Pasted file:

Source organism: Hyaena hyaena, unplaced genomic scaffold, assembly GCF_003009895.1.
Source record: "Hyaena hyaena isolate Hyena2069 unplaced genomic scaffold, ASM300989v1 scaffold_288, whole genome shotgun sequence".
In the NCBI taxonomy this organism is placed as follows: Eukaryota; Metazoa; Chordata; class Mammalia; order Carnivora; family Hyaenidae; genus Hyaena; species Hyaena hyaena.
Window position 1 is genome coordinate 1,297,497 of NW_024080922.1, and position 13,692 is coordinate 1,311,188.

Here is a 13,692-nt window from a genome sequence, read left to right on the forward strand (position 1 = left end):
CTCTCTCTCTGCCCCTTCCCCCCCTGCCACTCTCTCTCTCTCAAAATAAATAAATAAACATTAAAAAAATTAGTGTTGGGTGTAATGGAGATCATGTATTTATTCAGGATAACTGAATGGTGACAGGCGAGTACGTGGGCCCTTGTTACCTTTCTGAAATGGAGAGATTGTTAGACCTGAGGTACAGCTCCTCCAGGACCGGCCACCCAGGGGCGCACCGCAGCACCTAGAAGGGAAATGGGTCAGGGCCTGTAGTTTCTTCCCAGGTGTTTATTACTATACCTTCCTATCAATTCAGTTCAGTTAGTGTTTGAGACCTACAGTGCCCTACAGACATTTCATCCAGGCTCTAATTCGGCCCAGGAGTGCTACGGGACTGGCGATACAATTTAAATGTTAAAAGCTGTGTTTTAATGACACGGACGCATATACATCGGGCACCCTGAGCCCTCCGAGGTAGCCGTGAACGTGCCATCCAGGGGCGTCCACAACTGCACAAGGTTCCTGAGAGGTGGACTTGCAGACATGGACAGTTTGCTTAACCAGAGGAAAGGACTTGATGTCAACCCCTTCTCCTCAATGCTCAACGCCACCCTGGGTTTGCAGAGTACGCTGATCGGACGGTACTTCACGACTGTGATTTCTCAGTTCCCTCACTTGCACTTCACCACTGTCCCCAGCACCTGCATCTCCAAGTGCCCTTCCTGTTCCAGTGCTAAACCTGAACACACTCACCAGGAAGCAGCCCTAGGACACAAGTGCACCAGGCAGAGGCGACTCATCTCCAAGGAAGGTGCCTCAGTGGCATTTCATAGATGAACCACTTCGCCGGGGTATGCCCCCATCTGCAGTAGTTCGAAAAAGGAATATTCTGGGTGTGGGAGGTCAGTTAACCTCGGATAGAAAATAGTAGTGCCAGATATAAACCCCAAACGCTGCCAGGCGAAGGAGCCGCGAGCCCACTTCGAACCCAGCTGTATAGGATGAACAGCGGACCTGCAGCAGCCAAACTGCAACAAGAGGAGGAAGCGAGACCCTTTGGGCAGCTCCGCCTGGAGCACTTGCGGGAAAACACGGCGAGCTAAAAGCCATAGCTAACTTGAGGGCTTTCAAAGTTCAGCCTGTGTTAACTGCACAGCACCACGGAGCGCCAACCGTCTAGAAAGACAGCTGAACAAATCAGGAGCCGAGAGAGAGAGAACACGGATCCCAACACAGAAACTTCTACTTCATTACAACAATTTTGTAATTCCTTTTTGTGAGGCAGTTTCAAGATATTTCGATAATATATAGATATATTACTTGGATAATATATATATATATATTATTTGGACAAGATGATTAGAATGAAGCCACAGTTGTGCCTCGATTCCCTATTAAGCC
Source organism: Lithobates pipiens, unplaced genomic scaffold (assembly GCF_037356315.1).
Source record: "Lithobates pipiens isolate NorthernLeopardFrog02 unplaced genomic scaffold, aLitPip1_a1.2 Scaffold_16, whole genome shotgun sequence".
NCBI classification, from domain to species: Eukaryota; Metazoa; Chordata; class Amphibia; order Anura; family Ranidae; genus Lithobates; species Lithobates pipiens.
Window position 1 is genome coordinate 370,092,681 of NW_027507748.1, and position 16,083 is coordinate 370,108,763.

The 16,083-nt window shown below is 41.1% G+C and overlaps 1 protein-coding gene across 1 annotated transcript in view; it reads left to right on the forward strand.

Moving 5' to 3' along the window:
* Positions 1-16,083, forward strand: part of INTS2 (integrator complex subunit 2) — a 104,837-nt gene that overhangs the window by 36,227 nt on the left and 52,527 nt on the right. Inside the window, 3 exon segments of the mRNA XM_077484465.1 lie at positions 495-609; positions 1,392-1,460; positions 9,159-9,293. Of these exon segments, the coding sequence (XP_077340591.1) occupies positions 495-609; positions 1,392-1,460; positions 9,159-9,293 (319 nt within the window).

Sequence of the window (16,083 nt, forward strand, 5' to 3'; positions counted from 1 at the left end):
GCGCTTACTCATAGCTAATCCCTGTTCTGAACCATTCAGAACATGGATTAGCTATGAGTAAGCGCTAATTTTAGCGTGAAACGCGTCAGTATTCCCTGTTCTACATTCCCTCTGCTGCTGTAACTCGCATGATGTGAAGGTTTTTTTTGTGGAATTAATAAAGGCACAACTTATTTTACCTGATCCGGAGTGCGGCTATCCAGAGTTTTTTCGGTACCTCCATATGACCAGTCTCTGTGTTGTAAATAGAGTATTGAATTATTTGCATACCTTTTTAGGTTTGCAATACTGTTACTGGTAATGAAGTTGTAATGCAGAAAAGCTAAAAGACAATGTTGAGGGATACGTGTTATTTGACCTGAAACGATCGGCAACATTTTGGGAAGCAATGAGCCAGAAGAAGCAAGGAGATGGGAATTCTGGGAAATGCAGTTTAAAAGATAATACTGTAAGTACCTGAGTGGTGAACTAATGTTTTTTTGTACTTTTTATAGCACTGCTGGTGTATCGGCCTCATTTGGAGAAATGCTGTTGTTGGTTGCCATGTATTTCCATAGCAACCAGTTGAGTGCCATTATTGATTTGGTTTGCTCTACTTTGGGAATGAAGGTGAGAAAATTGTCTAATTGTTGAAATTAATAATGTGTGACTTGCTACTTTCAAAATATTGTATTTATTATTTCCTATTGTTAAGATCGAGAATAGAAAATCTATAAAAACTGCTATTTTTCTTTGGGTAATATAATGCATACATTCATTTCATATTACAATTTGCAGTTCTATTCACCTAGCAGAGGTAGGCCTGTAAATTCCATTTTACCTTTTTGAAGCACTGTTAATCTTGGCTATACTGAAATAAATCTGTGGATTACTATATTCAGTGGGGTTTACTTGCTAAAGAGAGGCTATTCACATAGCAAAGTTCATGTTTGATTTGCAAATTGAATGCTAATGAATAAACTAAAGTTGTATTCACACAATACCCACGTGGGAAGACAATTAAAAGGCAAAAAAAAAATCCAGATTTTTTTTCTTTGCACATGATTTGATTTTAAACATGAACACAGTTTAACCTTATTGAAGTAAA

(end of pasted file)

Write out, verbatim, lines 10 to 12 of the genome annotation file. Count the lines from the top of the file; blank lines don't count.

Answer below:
Window position 1 is genome coordinate 370,092,681 of NW_027507748.1, and position 16,083 is coordinate 370,108,763.

The 16,083-nt window shown below is 41.1% G+C and overlaps 1 protein-coding gene across 1 annotated transcript in view; it reads left to right on the forward strand.

Moving 5' to 3' along the window: